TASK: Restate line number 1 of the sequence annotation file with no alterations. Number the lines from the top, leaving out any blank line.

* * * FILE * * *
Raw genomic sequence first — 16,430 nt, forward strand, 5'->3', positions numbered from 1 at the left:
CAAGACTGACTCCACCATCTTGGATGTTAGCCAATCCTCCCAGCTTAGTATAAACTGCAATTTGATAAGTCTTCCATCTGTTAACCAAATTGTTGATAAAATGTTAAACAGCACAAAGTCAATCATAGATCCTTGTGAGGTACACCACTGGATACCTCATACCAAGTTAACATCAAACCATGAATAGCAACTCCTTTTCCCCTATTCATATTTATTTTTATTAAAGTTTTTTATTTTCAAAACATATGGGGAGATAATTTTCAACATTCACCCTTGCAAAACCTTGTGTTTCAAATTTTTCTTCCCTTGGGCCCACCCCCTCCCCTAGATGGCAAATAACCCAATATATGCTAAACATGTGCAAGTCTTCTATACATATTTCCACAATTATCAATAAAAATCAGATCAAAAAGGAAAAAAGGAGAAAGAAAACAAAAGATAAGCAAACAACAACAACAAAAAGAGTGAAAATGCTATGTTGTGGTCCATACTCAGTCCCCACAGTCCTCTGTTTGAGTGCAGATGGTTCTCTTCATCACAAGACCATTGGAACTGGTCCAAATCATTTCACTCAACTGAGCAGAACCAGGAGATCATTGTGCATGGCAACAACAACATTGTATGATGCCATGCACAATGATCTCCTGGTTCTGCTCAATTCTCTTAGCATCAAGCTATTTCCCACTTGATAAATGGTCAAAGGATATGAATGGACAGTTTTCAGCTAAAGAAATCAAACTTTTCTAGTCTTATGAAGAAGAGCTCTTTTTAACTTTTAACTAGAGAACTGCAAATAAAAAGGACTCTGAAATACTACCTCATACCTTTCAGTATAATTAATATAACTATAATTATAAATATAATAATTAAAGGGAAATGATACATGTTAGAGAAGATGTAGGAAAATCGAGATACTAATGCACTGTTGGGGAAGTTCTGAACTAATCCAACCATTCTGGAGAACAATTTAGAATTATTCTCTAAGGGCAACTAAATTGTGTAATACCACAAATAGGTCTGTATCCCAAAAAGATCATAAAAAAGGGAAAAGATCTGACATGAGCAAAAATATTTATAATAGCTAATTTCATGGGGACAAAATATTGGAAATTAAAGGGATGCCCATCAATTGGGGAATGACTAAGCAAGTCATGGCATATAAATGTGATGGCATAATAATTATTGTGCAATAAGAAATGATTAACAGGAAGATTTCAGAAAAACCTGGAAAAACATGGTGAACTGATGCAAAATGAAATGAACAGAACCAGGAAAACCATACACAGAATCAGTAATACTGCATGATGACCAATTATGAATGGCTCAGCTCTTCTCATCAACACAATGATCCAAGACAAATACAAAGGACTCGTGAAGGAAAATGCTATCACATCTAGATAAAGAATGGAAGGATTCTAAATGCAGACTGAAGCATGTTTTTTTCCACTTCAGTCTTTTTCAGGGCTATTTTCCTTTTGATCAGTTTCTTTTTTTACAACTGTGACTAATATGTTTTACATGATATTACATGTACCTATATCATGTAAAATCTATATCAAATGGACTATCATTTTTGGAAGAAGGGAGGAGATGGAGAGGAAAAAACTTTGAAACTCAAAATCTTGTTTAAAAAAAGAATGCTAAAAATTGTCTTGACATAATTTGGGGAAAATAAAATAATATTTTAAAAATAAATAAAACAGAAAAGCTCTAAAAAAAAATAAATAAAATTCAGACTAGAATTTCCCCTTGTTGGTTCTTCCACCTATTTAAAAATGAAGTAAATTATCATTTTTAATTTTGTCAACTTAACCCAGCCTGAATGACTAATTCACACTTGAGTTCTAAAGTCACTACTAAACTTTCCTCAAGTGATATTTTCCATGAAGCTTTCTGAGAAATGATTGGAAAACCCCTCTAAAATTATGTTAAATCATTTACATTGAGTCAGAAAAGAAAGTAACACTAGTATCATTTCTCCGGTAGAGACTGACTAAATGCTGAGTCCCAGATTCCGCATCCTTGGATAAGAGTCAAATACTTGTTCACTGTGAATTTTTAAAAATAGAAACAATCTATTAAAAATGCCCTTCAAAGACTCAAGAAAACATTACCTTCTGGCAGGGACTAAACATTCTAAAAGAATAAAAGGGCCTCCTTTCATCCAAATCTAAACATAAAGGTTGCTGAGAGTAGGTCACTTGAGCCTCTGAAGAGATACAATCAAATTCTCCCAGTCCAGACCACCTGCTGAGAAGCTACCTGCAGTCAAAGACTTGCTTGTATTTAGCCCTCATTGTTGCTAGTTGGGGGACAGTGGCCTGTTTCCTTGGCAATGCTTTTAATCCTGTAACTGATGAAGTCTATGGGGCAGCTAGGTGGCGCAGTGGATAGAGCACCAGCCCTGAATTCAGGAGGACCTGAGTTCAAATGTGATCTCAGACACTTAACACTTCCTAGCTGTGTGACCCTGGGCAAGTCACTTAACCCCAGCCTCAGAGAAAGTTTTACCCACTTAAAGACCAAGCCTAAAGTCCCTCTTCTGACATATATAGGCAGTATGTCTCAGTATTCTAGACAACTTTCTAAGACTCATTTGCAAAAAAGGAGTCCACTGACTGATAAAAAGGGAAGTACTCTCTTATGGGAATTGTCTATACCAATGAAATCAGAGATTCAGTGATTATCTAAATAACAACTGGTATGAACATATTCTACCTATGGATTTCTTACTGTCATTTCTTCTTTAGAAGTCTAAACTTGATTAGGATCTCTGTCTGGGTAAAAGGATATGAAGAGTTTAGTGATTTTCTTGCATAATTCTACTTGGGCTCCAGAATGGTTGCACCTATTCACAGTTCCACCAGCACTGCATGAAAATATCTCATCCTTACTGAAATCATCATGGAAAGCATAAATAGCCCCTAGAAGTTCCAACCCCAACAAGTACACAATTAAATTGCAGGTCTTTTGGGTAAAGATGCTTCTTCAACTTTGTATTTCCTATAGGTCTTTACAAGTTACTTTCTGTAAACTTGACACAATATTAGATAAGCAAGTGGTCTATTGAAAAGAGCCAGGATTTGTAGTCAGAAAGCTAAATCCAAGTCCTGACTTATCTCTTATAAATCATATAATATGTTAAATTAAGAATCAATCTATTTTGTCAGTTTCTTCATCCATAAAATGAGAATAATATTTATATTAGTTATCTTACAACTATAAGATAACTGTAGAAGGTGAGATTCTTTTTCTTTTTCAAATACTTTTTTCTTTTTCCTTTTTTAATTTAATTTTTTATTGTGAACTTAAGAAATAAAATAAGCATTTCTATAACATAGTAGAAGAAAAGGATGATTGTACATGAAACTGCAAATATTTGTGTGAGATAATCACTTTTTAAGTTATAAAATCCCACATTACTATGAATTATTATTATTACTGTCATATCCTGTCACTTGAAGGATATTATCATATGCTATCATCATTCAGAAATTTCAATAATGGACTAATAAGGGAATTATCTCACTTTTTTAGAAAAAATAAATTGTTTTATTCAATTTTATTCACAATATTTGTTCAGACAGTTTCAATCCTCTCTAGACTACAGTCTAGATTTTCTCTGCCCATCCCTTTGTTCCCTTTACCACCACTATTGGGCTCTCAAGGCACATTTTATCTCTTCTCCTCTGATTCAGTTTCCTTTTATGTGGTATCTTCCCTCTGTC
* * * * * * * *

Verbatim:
Raw genomic sequence first — 16,430 nt, forward strand, 5'->3', positions numbered from 1 at the left: